Pride and Prideability
Happy Pride Month!
Pride is a time when many people will publicly come out or reaffirm their queerness. This is that kind of post.
One of the things the pandemic gave me was a lot of time to myself. Time to think and overthink, to dig deep into dreams and ideas, to grab passing thoughts like comets, riding their tails to wherever they led. And time to talk things out with my friends and my therapist. Sometimes you discover feelings that have been staring you in the face your whole life and you just weren’t paying attention. (I apologize, feelings. That was kind of rude of me.) Sometimes you discover that things were hard to see and explore because even if you grew up in a progressive family with a feminist mother and queer family members, the world was (and still is, but thankfully becoming less so) pushing a patriarchal, heteronormative view of people, relationships, gender, sex, sexuality, and romance.
(Look at those big words there! Really getting my money’s worth out of that liberal arts degree!)
It took a while, but when things finally clicked in my head a few years ago, it wasn’t hard for me to quickly accept and come out to myself as bisexual, or at least biromantic.
It took longer and has been harder to suss other parts out. Like figuring out during the pandemic–when I was spending A LOT of time with just myself (and my cat)–that I’m on the graysexual spectrum (probably demisexual, but maybe it’s more complicated than that). I call it “living in Gray-Aceland” or “Castle Gray-Aceskull”–being kind of vague and kind of jokey because I really am still figuring this all out and trying to disentangle my own feelings from the toxic masculinity that even someone as “dishwasher safe”* as I am has been inundated with and affected by.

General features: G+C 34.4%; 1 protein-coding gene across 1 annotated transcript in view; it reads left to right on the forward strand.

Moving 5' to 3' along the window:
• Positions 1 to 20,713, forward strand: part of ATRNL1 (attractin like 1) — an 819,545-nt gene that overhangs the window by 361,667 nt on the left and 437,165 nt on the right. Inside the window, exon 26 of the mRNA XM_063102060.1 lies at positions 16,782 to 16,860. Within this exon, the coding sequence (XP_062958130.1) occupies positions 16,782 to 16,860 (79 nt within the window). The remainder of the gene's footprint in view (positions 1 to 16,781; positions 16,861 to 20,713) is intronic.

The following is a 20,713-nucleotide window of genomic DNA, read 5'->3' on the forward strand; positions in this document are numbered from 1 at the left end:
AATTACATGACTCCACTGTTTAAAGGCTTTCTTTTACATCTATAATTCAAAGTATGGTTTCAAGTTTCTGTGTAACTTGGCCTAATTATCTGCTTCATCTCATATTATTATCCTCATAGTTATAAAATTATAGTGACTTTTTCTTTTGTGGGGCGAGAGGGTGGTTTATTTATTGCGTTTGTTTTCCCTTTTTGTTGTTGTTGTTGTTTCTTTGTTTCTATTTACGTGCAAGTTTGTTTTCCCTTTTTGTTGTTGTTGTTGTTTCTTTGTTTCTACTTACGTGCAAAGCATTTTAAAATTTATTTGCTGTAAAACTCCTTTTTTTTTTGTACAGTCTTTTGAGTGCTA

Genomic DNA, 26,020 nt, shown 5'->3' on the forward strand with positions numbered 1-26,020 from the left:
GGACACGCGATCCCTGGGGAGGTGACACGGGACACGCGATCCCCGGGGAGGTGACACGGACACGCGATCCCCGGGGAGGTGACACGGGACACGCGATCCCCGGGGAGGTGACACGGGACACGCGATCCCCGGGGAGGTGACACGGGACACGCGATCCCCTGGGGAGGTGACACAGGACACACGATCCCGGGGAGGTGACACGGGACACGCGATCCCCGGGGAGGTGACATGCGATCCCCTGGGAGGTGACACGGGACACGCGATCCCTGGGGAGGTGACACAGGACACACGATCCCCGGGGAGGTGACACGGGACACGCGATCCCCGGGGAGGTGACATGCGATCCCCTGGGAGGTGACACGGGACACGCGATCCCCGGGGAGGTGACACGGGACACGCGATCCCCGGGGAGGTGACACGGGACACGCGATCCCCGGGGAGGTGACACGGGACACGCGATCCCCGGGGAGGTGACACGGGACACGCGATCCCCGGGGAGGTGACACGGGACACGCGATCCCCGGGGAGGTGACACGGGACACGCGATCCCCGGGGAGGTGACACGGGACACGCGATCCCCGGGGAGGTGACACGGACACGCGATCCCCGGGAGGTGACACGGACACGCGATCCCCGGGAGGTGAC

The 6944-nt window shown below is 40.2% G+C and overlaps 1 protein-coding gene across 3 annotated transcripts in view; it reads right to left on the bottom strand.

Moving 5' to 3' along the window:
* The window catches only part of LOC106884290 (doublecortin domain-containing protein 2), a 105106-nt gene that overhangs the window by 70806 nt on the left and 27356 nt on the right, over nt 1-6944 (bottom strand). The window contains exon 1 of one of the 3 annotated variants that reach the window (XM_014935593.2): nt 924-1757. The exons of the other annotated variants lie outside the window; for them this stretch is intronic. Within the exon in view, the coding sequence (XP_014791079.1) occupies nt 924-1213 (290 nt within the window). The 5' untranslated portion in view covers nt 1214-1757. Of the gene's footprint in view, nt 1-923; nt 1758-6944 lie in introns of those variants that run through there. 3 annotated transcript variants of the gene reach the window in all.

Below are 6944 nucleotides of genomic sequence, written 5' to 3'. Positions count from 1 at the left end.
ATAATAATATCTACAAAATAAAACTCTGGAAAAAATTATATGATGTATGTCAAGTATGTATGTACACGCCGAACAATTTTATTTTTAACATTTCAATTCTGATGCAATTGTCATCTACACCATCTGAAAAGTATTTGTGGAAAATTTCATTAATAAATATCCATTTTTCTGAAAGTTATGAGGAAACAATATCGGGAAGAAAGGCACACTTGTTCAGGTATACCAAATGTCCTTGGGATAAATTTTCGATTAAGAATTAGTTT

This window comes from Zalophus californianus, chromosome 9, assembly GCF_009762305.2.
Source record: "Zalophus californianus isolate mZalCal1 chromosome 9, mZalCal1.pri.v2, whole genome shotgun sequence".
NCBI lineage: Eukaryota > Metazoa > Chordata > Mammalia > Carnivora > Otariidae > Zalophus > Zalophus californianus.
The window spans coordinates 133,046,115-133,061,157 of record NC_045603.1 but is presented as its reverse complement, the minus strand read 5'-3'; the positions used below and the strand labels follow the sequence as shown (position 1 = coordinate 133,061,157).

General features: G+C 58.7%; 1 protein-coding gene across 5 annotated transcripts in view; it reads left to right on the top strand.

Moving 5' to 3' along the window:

I’m not going to go into too many details about this because they’re either too personal or I haven’t completely figured it all out…or both. But the reason I’m posting this and talking about it publicly is because there are some points I think it’s important to make and I hope that if other cis men are questioning their sexuality, this might help.
- Libido and sexuality are not the same thing.
- Romance and sex are not inherently intertwined.
- It’s okay for men to want to have sex, but it’s equally okay for men to not want to have sex. It’s okay for men to want to have sex only in certain circumstances or only every once in a while. It’s okay for men to set their sexual boundaries and it’s okay for those boundaries to change.
- It’s okay to fantasize about sex but not want to actually have sex.
- It’s okay to find people physically attractive but not want to have sex with them. It’s okay to want to look sexy but not want to have sex.
- It’s okay to want to do some sexual activities but not go “all the way.”
- “All the way” doesn’t have to be the defining feature of sex and it doesn’t always have to be the end goal of sex.
- “All the way” means penetrative sex that ends in climax, just to make sure we’re all on the same page.
- Most importantly: sexuality is a spectrum and it’s not always an easy thing to pin down. You can change where you are on the spectrum throughout your life. You’re never too old to figure things out about yourself.
Just like when I accepted my bi-ness, the gray-ness seems really obvious to me now–I can look back at my past and see it there, and I bet there are friends who have known me for a long time thinking “Duh, no kidding, of course you are!”–and I’m not sure identifying as graysexual really changes much about how I live my life. But it feels right to identify this way. For a lot of my life, asexuality and graysexuality–especially when it came to men–hasn’t been talked about. Right now, off the top of my head, I can think of more women I know personally who identify somewhere on the ace spectrum than men. It would have helped me so much when I was younger to have heard ace men saying “This is a real thing and it’s totally cool.”
Hey, here’s something neat: ever since I started thinking and talking about this more, I’ve been feeling way more comfortable in my own body. More in touch with what feels like my authentic self. More ME.
And this ME says: if you’re a man and you feel like the sexuality of what our culture says is the “typical male” is more than you’ve ever felt in your heart or your loins, whether you’re certain about where you stand on the spectrum or you’re unsure and trying to figure it out, I want you to know that this is a real thing and it’s totally cool.
* credit for “dishwasher safe” being a term for non-toxic male goes to my friend Charlotte Moore, who has assured me that I count as dishwasher safe.